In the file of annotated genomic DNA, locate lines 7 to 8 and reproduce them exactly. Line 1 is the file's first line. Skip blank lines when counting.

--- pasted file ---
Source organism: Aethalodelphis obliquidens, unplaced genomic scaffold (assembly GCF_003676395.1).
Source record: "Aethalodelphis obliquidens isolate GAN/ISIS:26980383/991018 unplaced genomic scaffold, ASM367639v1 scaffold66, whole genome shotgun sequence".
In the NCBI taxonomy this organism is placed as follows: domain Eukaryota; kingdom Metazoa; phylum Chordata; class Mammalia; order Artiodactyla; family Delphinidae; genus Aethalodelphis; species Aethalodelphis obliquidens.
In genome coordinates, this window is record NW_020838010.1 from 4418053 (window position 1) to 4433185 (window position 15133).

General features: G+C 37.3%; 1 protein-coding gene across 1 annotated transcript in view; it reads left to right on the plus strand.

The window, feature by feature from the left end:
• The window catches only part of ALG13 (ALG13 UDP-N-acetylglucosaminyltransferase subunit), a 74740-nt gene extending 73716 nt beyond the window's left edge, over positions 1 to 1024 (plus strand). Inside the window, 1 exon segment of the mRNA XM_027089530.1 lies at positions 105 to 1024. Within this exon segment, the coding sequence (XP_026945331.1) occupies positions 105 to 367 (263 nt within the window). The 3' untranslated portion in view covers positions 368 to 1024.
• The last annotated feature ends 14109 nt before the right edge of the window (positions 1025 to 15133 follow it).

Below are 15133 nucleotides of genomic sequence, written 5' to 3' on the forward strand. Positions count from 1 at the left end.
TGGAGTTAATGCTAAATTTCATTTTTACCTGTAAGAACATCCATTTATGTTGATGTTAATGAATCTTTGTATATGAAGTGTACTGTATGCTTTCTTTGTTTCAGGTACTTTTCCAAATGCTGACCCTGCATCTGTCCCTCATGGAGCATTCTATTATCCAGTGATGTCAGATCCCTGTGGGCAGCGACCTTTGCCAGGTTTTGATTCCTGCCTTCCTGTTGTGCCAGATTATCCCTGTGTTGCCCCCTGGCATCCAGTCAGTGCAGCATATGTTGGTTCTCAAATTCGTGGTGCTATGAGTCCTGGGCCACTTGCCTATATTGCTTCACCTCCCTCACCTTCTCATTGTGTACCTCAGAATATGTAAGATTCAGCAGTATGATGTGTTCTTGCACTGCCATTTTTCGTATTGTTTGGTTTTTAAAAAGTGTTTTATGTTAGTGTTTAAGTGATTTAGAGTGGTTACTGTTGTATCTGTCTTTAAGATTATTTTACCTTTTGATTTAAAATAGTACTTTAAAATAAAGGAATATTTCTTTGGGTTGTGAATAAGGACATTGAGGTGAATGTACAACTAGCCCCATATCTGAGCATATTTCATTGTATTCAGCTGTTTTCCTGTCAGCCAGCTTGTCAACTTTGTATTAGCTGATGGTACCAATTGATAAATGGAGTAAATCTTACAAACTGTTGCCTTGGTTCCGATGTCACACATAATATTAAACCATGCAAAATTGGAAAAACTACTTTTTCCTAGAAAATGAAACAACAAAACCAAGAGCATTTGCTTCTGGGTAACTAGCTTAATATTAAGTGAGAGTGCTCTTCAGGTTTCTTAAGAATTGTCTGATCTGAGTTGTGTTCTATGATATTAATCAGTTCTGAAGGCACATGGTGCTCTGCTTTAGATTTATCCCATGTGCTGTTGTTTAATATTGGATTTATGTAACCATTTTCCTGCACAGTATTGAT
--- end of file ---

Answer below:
• The window catches only part of ALG13 (ALG13 UDP-N-acetylglucosaminyltransferase subunit), a 74740-nt gene extending 73716 nt beyond the window's left edge, over positions 1 to 1024 (plus strand). Inside the window, 1 exon segment of the mRNA XM_027089530.1 lies at positions 105 to 1024. Within this exon segment, the coding sequence (XP_026945331.1) occupies positions 105 to 367 (263 nt within the window). The 3' untranslated portion in view covers positions 368 to 1024.
• The last annotated feature ends 14109 nt before the right edge of the window (positions 1025 to 15133 follow it).